Nutritional needs during egg laying

Discussion in 'Peafowl' started by Garden Peas, Dec 26, 2014.

  1. Garden Peas

    Garden Peas Chillin' With My Peeps

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    I've noticed since she started laying that my hen is up earlier and looking for food, and she seems to be spending a lot more time wandering around picking at food than the other birds.

    How much do the nutritional needs change when a peahen goes into a laying cycle? It makes sense that she would need more food to churn out all those eggs...
     
  2. On the liquid side she has to consume and retain the liquid weight of the egg. On the non-liquid side she must consume enough protein to replace the protein lost in both the egg itself and the energy of the process. On the minerals side she must also replace the calcium in the egg as week as other minerals/vitamins.

    If you maximize the egg production from a hen is is practically impossible for her to keep up. She will be lighter by the end of the year.
     
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  3. Garden Peas

    Garden Peas Chillin' With My Peeps

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    Makes perfect sense... What do you do to help the hen meet the increased nutrition and fluid needs?
     
  4. q8peafowl

    q8peafowl Chillin' With My Peeps

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    I was wondering how many protein % everyone use in the breeding season and in winter?
     
  5. Birdrain92

    Birdrain92 Overrun With Chickens

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    I keep my peafowl with 22% protein all year round. As peachicks they get 28% protein medicated. I also keep oyster shells in the feed. I can take a picture of the bag, and the food pan if you want to know how much I use and what I use. Also my peafowl have access to grass, and whatever bugs in the grass. Reason why I have the same protein level for the adults year round as well as oyster shells always in the feed is because when my hen stops laying then the male is molting his train and growing in another one, and when he's done growing in his train the hen will start laying soon.
     
  6. Birdrain92

    Birdrain92 Overrun With Chickens

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    [​IMG] One small cat food bowl for oyster shells.

    [​IMG] I use one coffee can of Meat Bird Crumbles 22% protein.

    [​IMG] I shake the food so the oyster shells are dispersed through out the food.

    [​IMG] 12'x12' pen filled with grass
     
  7. Laying season feed is 40% layer pellets (22% Protein), 30% Game Cock Conditioner (16-18% protein), 30% high quality TSC cat food (35% protein).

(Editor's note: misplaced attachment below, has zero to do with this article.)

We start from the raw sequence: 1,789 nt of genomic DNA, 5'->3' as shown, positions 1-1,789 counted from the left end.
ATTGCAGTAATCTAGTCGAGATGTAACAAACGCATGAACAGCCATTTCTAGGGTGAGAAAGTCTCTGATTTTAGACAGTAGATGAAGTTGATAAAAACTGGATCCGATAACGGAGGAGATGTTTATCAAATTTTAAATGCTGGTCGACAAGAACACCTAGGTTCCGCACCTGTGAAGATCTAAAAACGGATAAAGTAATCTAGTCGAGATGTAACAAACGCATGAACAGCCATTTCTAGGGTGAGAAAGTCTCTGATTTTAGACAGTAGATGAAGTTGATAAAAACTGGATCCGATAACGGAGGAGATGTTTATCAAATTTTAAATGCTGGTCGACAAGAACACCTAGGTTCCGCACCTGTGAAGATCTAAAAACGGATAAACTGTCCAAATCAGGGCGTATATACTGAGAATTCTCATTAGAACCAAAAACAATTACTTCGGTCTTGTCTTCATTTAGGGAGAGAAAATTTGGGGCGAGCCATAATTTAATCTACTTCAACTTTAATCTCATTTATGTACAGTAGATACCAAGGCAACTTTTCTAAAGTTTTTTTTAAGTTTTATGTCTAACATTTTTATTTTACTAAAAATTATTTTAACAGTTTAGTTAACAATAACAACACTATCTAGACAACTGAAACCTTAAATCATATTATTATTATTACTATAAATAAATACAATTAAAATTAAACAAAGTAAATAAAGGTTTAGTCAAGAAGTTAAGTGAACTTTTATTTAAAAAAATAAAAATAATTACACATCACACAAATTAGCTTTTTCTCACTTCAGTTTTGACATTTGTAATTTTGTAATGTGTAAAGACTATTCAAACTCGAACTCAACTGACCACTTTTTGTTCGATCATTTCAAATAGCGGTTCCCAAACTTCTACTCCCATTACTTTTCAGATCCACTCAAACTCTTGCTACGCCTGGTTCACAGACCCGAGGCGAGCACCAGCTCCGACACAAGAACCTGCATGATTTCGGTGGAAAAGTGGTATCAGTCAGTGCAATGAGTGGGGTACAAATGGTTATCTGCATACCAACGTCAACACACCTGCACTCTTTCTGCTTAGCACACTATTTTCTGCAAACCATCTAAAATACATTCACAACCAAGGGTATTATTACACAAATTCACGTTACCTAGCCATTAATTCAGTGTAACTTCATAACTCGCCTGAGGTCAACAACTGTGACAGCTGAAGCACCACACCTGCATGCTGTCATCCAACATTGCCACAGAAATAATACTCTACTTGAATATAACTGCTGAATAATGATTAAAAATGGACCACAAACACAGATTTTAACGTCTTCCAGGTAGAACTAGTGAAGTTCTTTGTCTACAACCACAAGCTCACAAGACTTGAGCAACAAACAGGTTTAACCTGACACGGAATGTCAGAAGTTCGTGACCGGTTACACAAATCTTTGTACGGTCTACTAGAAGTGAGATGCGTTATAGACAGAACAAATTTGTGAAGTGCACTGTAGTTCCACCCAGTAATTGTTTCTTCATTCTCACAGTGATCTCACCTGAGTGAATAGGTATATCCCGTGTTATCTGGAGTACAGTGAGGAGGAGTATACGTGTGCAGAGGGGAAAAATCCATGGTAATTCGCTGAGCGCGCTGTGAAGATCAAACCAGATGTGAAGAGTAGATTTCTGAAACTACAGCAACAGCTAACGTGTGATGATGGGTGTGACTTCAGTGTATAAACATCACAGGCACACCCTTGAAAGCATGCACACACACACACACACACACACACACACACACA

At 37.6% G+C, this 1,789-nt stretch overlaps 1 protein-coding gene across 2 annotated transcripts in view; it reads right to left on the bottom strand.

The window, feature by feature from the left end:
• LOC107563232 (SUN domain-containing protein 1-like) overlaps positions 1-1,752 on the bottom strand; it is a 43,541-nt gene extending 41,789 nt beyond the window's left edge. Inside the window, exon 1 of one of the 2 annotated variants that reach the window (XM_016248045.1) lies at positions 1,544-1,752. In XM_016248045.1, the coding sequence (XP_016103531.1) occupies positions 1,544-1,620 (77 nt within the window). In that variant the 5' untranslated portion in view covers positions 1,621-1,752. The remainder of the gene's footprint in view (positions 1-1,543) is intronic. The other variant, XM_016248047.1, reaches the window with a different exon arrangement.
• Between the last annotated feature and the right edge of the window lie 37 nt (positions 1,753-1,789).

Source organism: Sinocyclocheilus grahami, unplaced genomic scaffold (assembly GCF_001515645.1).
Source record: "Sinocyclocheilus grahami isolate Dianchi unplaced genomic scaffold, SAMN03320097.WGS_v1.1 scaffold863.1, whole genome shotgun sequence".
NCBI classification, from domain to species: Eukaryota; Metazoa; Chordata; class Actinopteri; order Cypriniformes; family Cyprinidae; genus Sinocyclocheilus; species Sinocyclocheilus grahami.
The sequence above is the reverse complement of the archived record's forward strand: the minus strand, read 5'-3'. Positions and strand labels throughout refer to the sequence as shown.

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  8. casportpony

    casportpony Team Tube Feeding Captain & Poop Inspector General Premium Member

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    Great post!

    -Kathy
     
  9. q8peafowl

    q8peafowl Chillin' With My Peeps

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    My feed is only 16% protein, i can't find higher here in Kuwait, i give them mealworms also, in that enough for increasing the protein in their nutrition? Don't know anything about cat food, i read it many times that breeders gave their peafowls cat food, how this work exactly? Should i give them cat food everyday or what?
     
  10. MeepBeep

    MeepBeep Chillin' With My Peeps

    I use dry cat food (as well as dairy products, when I get day old dairy from my grocery store hook ups) to boost protein levels for the peas when necessary. contrary to some peoples claims my peas will in fact eat dairy...


    You have to push the numbers and see what the end protein level is based on how many meal worms vs feed they consume each day and see what the averaged protein level is...

    Live meal worms are about 50% protein, dried ones have about 58% protein...

    So weight out the foods and use this equation...

    For live meal worms (50*weight of worms)+(16*weight of feed) divided by both weights combined
    For dried meal worms (58*weight of worms)+(16*weight of feed) divided by both weights combined

    So lets say for example you gave them 150 grams of feed and 30 grams of live meal worms, the math looks like this...

    (50*30) + (16*150) / 180
    1500 + 2400 / 180
    3900 / 180

    =21.7% protein feed
     
    Last edited: Dec 27, 2014
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